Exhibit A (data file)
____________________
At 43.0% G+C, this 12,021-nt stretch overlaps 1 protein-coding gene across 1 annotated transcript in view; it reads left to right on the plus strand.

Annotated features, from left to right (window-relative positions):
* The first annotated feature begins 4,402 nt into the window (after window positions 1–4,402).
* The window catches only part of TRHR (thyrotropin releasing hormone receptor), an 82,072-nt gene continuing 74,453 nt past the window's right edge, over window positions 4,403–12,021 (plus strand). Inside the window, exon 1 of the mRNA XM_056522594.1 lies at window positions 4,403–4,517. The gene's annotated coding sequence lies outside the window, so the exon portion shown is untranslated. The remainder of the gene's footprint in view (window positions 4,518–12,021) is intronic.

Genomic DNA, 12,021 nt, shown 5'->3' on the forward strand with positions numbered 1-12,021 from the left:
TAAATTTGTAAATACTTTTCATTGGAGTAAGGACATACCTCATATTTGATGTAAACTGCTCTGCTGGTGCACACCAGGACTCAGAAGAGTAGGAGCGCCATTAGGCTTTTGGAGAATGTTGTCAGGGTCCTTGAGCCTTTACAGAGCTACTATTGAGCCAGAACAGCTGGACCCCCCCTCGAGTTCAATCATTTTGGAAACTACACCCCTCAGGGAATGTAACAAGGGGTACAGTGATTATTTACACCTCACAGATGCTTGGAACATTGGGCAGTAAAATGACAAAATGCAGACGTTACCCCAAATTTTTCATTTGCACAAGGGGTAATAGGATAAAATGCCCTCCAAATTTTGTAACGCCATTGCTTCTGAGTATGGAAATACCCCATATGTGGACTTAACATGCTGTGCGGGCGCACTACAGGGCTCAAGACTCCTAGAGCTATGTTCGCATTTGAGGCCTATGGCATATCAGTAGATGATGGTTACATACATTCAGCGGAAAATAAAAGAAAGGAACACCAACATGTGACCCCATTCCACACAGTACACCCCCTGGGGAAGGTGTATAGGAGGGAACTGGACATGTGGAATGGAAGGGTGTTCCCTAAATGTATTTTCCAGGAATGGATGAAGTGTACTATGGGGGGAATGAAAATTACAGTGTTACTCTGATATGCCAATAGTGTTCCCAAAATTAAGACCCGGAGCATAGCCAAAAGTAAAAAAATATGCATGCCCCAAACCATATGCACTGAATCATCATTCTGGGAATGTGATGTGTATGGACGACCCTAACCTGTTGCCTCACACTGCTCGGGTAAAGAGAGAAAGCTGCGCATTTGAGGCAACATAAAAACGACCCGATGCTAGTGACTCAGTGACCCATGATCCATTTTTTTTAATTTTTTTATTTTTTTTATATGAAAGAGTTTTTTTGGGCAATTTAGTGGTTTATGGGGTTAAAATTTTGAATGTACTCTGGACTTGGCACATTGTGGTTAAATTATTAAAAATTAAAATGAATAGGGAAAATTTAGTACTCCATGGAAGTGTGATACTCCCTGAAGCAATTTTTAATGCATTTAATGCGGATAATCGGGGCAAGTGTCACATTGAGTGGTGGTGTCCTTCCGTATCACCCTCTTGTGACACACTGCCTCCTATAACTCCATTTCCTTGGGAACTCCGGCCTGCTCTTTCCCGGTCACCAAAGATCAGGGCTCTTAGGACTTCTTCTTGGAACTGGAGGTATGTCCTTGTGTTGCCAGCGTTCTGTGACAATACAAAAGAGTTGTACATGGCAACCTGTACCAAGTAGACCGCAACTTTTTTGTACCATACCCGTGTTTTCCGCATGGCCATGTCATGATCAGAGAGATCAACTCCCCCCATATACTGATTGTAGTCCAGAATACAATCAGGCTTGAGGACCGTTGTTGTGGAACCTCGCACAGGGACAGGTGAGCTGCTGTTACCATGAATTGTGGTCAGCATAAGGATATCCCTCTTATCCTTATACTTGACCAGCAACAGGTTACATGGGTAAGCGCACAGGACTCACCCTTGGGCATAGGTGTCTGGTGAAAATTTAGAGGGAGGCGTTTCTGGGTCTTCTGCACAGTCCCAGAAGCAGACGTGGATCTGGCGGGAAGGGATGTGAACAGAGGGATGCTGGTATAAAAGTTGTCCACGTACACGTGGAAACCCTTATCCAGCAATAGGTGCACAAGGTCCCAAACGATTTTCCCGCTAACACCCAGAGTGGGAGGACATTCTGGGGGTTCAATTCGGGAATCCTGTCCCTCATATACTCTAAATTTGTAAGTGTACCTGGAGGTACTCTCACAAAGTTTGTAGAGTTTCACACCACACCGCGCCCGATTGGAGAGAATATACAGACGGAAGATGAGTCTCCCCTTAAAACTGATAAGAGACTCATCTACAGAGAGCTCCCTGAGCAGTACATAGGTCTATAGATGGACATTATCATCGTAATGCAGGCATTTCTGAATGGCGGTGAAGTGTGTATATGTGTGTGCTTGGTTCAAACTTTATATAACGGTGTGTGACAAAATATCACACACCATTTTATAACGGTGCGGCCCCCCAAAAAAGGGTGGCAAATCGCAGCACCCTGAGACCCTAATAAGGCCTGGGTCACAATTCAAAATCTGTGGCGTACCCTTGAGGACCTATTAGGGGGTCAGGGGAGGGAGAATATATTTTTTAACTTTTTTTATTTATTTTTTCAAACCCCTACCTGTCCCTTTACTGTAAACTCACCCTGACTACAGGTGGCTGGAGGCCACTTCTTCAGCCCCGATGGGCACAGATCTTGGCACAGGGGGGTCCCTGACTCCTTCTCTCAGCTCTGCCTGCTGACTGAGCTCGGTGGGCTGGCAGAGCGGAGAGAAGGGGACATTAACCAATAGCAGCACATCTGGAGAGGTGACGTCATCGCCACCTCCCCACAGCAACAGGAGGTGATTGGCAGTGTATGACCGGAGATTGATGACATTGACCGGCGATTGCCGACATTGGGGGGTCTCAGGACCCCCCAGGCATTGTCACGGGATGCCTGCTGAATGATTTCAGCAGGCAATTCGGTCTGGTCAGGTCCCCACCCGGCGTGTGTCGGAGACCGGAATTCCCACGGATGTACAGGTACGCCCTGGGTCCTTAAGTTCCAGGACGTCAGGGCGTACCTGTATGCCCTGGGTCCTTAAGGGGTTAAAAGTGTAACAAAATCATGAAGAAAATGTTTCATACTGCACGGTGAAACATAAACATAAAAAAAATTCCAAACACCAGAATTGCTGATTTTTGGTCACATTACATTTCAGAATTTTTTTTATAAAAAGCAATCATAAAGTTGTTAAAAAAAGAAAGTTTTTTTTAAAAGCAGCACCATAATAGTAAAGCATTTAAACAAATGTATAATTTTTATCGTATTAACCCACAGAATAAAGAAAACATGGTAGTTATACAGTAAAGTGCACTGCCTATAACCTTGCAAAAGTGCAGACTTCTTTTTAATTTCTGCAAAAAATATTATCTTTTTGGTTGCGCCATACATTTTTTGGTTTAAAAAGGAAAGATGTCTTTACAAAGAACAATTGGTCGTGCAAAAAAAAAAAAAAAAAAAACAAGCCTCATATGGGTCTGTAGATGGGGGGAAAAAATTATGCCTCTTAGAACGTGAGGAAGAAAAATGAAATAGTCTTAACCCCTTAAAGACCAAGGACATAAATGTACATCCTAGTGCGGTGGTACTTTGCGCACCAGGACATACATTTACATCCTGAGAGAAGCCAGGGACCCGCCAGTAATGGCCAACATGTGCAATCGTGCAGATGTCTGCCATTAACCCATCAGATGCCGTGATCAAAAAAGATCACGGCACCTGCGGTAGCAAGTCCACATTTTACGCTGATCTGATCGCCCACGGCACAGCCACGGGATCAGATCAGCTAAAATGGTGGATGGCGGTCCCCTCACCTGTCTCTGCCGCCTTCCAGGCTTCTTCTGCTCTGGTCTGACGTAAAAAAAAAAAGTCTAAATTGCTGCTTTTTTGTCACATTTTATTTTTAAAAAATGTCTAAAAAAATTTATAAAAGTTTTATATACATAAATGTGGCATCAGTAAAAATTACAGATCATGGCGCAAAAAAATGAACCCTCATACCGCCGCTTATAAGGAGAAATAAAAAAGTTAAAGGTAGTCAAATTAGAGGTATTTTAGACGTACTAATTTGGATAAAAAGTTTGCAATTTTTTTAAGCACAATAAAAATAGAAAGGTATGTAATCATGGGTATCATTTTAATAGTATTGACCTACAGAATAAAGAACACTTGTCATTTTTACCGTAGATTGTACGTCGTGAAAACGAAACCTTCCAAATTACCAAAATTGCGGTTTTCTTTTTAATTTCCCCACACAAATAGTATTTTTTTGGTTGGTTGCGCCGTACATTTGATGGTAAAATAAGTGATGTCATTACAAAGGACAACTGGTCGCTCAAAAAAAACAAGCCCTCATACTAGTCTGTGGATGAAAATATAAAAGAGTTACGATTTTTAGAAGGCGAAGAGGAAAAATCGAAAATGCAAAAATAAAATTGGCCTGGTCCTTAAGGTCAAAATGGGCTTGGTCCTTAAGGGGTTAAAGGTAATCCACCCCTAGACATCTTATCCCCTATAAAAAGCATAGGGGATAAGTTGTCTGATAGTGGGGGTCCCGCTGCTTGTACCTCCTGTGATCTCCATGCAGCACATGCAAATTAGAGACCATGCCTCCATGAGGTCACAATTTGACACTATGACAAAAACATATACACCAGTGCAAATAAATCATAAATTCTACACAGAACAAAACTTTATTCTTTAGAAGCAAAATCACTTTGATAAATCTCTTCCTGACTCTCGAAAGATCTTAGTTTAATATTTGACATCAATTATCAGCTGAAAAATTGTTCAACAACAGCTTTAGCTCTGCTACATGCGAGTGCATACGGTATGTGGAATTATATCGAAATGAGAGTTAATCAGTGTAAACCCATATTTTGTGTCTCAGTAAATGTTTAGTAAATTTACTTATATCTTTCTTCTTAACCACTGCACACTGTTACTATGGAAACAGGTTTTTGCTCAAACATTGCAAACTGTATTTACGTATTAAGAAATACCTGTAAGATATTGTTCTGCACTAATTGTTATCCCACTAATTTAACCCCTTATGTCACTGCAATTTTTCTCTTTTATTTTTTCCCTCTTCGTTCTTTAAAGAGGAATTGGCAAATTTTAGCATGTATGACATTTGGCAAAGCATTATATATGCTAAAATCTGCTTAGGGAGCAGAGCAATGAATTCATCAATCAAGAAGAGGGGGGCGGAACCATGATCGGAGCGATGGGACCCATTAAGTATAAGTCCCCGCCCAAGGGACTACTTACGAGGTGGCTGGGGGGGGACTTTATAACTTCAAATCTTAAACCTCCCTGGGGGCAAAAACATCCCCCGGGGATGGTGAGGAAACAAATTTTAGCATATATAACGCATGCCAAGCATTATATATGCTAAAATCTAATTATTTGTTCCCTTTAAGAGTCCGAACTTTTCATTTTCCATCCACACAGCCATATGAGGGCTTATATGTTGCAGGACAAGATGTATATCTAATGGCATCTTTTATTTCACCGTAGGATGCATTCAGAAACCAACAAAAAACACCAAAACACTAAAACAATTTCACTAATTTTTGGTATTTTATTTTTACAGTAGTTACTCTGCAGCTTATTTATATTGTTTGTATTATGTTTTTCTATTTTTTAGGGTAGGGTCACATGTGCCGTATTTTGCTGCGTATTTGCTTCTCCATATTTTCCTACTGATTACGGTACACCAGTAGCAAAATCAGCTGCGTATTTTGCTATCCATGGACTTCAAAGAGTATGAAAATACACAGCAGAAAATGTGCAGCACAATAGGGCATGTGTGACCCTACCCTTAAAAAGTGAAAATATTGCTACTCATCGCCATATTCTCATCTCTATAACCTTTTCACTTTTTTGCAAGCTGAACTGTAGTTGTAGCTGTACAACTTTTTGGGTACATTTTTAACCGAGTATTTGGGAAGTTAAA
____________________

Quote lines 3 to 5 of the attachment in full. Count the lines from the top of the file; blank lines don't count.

* The first annotated feature begins 4,402 nt into the window (after window positions 1–4,402).
* The window catches only part of TRHR (thyrotropin releasing hormone receptor), an 82,072-nt gene continuing 74,453 nt past the window's right edge, over window positions 4,403–12,021 (plus strand). Inside the window, exon 1 of the mRNA XM_056522594.1 lies at window positions 4,403–4,517. The gene's annotated coding sequence lies outside the window, so the exon portion shown is untranslated. The remainder of the gene's footprint in view (window positions 4,518–12,021) is intronic.

Genomic DNA, 12,021 nt, shown 5'->3' on the forward strand with positions numbered 1-12,021 from the left: